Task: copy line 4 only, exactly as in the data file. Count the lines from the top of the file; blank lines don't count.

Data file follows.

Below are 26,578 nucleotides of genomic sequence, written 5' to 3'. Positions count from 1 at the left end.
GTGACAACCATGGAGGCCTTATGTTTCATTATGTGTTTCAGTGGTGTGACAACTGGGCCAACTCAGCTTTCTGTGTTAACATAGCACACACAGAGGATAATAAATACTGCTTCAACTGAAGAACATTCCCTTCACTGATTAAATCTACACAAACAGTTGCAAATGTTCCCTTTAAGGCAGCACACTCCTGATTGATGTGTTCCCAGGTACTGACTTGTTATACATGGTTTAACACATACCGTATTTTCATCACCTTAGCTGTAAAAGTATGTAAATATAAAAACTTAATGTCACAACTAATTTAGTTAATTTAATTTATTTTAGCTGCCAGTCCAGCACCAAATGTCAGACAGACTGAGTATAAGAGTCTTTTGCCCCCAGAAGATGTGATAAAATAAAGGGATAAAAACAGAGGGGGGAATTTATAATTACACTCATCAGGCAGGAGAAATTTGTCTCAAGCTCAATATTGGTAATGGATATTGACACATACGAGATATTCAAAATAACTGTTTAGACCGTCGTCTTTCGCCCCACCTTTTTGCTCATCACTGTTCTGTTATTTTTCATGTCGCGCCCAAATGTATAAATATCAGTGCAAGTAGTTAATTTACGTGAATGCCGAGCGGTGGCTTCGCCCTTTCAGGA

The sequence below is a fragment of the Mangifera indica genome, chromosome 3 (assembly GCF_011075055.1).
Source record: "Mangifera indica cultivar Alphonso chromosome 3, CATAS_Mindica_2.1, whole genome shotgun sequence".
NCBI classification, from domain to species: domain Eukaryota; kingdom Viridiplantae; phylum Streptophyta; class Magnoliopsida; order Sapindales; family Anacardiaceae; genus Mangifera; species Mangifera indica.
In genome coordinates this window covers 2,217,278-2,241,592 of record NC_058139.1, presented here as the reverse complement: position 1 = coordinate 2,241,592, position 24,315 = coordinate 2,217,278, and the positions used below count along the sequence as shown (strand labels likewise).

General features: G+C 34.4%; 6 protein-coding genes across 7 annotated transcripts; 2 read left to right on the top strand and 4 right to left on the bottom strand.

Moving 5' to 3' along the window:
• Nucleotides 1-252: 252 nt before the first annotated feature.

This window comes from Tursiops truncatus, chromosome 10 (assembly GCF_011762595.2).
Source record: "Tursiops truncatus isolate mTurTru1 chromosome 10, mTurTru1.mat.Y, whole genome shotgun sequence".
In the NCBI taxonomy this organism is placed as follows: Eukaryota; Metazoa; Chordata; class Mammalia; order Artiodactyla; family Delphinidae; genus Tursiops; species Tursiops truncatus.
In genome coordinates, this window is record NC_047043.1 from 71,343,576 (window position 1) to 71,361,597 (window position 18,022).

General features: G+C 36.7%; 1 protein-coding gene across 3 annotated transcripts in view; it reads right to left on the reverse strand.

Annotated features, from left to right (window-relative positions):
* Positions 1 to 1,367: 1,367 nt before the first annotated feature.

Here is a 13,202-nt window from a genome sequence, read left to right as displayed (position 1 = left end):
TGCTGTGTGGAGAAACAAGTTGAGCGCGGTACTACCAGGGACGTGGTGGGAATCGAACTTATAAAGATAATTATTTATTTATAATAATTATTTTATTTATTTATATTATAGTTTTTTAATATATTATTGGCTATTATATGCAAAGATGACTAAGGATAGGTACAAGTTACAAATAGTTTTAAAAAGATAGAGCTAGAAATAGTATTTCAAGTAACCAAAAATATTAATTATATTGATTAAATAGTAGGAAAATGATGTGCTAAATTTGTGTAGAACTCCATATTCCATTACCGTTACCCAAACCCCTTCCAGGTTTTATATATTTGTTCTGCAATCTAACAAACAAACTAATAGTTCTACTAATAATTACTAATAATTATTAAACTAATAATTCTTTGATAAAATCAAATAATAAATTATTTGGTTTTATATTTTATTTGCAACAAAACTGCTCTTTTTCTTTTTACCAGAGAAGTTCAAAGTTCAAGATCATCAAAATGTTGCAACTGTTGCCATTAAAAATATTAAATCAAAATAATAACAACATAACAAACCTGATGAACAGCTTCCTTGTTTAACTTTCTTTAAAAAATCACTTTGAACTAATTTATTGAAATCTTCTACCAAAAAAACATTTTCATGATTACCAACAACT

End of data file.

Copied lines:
Source record: "Mangifera indica cultivar Alphonso chromosome 3, CATAS_Mindica_2.1, whole genome shotgun sequence".